Posted in | News | Energy | Electronics

Overcoming the Challenges Associated with Conventional Li-Ion Batteries

Due to the large amounts of energy that can be stored in relatively small spaces, lithium-ion (Li-ion) batteries are used to power anything from smartwatches to electric vehicles. However, they are susceptible to catching fire or even blowing up when overheated.

Overcoming the Challenges Associated with Conventional Li-Ion Batteries.

Image Credit:

A Li-ion battery can be quickly stopped by new technology, shutting it down when it becomes too hot, according to recent research that was published in ACSNano Letters.

The chemistry of most batteries is basically the same: electrons are transferred from one electrode in the battery to another through an electronic device in a circuit.

The electrolyte liquid that distinguishes these electrodes in a Li-ion cell, however, can evaporate when it overheats, leading to a short circuit. Short-circuiting can occasionally result in thermal runaway, a condition in which a cell overheats uncontrollably.

Thermal runaway, which can cause a massive, difficult-to-fight fire, can occur when several Li-ion cells are chained together, as in electric vehicles. Some batteries now have fail-safe components, such as temperature sensors, external vents, or flame-retardant electrolytes, to prevent this.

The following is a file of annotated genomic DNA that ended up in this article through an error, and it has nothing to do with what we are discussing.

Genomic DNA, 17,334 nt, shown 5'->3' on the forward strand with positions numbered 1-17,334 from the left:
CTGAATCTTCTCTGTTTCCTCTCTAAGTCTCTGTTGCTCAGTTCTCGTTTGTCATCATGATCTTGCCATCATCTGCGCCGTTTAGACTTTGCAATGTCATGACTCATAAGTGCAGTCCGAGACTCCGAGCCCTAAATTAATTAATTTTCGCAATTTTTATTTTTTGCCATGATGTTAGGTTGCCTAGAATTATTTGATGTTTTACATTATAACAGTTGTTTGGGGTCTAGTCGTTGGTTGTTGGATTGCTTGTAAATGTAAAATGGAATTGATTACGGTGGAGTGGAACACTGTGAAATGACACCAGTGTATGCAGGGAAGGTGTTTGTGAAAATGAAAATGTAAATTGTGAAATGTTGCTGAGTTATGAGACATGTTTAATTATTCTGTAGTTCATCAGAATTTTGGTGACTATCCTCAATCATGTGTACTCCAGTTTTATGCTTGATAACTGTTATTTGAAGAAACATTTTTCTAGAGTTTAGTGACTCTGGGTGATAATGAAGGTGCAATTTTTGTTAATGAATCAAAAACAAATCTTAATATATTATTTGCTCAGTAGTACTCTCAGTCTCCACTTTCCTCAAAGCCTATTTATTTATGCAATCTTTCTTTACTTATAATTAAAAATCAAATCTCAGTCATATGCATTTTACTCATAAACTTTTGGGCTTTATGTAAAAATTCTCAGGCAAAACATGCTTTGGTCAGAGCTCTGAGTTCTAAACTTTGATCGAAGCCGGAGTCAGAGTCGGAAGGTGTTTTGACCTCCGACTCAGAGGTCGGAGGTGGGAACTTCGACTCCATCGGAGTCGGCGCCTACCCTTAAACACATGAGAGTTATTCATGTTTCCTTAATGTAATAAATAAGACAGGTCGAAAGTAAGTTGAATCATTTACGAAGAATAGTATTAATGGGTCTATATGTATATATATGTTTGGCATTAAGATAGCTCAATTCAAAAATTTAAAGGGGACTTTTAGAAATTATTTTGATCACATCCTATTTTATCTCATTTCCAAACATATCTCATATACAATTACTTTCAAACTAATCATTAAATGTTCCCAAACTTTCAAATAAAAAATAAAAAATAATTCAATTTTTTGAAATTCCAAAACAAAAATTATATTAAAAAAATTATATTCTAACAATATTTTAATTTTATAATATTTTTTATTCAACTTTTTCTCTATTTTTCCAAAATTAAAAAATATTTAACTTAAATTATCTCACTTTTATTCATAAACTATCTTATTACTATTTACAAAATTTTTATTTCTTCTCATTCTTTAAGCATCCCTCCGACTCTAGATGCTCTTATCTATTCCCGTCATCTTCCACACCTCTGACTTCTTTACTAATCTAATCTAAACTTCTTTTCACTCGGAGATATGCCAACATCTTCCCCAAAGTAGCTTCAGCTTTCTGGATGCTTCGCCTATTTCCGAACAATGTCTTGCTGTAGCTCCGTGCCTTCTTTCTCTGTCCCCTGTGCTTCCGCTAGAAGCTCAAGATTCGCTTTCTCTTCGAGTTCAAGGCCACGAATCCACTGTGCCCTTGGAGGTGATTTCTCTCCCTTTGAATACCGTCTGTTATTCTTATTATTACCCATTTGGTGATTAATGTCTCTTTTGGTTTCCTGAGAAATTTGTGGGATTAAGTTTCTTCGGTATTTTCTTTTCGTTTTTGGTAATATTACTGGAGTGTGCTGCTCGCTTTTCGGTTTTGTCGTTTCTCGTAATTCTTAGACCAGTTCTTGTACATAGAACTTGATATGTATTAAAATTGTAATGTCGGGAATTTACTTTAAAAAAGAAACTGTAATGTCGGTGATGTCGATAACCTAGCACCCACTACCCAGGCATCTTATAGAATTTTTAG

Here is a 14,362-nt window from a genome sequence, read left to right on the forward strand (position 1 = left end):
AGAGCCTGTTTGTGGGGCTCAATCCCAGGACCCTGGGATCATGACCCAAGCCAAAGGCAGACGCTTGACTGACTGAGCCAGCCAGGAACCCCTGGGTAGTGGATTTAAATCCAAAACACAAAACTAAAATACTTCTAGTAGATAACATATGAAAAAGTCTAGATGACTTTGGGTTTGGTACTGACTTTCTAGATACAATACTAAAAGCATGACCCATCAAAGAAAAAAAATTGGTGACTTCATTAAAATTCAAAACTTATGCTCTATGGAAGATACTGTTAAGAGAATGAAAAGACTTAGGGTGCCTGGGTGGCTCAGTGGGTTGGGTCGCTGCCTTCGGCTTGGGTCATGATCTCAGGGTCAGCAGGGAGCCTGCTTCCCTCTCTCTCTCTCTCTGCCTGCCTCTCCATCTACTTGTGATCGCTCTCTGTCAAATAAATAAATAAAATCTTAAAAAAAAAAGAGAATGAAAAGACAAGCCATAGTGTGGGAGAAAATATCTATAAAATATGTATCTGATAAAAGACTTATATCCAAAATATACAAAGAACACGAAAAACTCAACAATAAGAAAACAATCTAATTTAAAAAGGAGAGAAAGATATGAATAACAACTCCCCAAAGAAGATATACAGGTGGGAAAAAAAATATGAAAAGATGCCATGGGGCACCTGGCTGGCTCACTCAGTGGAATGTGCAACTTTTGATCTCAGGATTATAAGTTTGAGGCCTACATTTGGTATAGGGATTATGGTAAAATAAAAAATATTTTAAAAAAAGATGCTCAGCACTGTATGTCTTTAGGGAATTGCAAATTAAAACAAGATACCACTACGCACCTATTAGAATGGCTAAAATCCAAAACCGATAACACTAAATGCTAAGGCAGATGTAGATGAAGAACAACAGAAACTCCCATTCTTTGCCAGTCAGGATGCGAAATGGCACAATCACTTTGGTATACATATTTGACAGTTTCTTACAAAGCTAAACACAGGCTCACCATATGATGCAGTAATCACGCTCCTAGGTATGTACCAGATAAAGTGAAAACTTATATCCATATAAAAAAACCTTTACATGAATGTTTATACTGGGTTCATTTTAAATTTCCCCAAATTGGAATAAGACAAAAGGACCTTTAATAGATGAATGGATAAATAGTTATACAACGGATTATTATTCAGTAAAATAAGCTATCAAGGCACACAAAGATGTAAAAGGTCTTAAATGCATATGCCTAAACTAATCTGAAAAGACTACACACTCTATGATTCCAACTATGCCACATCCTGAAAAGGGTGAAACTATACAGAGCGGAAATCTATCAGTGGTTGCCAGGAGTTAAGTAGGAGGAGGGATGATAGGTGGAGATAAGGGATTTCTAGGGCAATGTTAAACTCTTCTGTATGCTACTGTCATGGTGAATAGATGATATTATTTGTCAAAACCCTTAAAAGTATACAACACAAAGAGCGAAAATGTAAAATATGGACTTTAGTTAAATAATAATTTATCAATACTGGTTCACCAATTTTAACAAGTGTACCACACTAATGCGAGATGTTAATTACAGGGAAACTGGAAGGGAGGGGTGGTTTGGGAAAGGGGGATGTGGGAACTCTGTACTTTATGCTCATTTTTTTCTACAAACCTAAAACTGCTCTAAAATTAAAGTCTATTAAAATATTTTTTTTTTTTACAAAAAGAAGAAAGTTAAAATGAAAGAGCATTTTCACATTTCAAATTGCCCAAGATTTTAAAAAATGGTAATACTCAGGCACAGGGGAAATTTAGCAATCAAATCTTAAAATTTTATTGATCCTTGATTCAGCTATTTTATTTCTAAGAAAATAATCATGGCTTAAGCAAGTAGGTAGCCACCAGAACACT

Yet, frequently, these measures either start working too late or worsen performance. As a result, Yapei Wang, Kai Liu, and associates sought to develop a Li-ion battery that could quickly shut itself down while still performing as well as current technologies.

The researchers developed a material that would typically transmit electrons but switches to being an insulator under extreme heating using a thermally responsive shape memory polymer covered with a conductive copper spray.

A microscopic, 3D pattern that was programmed into the polymer surfaced at around 197 F, rupturing the copper layer and halting the flow of electrons. This prevented a possible fire while permanently shutting down the cell. Traditional cells, on the other hand, continued to function at this temperature, putting them at risk of thermal runaway if they overheated again.

The battery with the new polymer maintained a high conductivity, low resistivity, and a cycling lifetime comparable to a conventional battery cell at normal operating temperatures. According to the researchers, this technology could increase Li-ion battery safety without reducing its performance.

The National Natural Science Foundation of China, the Tsinghua University-China Petrochemical Corporation Joint Institute for Green Chemical Engineering, and the Tsinghua-Foshan Innovation Special Fund provided funding to the authors.

Journal Reference:

Jia, J., et al. (2022) Early Braking of Overwarmed Lithium-Ion Batteries by Shape-Memorized Current Collectors. Nano Letters. doi:10.1021/acs.nanolett.2c03645.


Tell Us What You Think

Do you have a review, update or anything you would like to add to this news story?

Leave your feedback
Your comment type